There were times in Paul’s life when he had no idea what the outcome would be. Sometimes he did not even know whether or not he would die, but he kept on in the service of the Lord regardless of his circumstances. That is faith, and that is the kind of faith we need as ministers for the church in the 21st century. We serve a God that promises a great reward if we live a faithful life, so there is no reason why we shouldn’t trust in Him the way Paul did.
We also learn from verse 24 that the local preacher must put the Word of God first in life. By doing this, the most important piece of life is given the attention that it needs. Many ministries fail because of a lack of putting God’s Word first. We could never help a local church the way it should be helped without God’s Word. Also, ministers must not fret over the physical. Being so focused on what could happen, or what has happened could cause a train wreck for both the preacher and the congregation. Many ministers are focused on what people want to hear rather than what they need to hear. From reading the writings of Paul we can see that he preached and taught some very difficult topics. As preachers today we need to preach an unadulterated gospel. We should teach those hard topics. We should teach even when we may be the only one willing to stand by the scriptures.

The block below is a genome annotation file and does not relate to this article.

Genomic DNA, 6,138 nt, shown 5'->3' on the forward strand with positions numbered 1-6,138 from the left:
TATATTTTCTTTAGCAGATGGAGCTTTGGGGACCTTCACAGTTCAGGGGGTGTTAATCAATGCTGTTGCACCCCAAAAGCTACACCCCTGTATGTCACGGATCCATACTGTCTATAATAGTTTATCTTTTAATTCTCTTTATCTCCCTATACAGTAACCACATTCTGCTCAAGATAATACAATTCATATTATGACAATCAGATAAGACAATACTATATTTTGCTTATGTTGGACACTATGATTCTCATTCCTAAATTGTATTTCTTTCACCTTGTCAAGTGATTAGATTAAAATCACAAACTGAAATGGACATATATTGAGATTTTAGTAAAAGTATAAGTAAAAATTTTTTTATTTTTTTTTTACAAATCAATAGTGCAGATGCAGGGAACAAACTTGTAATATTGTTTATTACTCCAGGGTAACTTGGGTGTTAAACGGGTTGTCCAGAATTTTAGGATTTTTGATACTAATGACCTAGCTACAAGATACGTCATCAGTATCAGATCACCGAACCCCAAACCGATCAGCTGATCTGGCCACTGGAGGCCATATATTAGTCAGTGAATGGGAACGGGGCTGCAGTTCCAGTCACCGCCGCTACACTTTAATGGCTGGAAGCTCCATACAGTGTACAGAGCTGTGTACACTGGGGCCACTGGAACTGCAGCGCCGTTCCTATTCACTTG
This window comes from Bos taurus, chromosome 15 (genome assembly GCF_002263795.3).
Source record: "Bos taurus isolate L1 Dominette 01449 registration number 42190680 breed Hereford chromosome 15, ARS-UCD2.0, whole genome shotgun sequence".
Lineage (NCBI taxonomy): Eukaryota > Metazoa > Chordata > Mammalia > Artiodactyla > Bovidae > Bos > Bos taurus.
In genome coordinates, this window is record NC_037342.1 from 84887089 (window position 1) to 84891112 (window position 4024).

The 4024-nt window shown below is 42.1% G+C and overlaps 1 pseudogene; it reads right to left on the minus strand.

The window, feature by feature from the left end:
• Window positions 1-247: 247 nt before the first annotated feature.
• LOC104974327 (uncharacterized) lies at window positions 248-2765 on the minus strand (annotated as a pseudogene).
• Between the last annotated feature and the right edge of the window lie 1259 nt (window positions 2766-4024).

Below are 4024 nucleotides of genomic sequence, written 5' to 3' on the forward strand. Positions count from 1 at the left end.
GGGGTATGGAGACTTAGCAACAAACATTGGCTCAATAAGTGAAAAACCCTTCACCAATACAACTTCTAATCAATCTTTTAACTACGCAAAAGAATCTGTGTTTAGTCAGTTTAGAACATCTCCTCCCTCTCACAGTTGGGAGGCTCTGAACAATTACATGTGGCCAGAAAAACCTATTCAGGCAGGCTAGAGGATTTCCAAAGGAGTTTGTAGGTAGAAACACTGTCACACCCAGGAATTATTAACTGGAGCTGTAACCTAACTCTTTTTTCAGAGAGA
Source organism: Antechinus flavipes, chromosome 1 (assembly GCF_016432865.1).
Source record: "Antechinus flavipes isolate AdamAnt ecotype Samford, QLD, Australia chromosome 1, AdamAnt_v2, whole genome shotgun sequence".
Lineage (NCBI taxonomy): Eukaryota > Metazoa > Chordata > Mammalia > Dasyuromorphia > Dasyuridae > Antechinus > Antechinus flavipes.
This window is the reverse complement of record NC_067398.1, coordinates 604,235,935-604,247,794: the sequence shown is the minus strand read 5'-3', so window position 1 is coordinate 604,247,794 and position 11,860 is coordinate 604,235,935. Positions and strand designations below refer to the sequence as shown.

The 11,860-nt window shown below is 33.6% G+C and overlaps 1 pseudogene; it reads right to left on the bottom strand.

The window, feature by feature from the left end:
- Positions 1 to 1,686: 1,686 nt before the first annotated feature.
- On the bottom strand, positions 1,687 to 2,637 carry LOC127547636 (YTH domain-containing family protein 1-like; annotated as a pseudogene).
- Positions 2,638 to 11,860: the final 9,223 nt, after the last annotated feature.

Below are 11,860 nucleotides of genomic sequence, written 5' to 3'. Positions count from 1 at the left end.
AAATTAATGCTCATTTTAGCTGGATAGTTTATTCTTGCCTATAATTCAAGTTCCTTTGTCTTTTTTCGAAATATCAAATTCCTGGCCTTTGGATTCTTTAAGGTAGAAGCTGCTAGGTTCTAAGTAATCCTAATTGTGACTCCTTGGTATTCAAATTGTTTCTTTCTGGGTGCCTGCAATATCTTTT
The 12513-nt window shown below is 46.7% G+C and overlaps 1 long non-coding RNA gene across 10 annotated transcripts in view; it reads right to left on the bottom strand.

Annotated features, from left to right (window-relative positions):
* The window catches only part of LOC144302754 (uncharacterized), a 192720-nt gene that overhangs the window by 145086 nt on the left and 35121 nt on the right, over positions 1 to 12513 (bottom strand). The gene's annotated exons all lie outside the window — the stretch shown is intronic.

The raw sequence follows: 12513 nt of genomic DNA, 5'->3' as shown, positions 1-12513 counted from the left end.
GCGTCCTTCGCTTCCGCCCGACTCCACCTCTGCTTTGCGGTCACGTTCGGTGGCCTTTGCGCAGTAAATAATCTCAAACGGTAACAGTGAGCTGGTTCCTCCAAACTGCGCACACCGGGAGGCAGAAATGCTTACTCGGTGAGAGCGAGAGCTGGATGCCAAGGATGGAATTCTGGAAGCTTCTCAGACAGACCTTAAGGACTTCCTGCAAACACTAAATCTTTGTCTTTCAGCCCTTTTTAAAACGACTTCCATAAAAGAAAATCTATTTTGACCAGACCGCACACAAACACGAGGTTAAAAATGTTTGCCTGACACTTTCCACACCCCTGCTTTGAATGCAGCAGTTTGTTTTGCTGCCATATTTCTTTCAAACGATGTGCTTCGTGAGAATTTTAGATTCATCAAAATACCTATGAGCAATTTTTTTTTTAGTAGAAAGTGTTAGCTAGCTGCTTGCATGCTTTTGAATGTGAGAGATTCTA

A congregation must feel some growing pains in order to be strengthened. They need to hear the hard lessons and as preachers we need to be preaching to ourselves as well. When we study the Bible, we should be applying the lessons to our lives first. People will not listen to a preacher who is not living what he is preaching.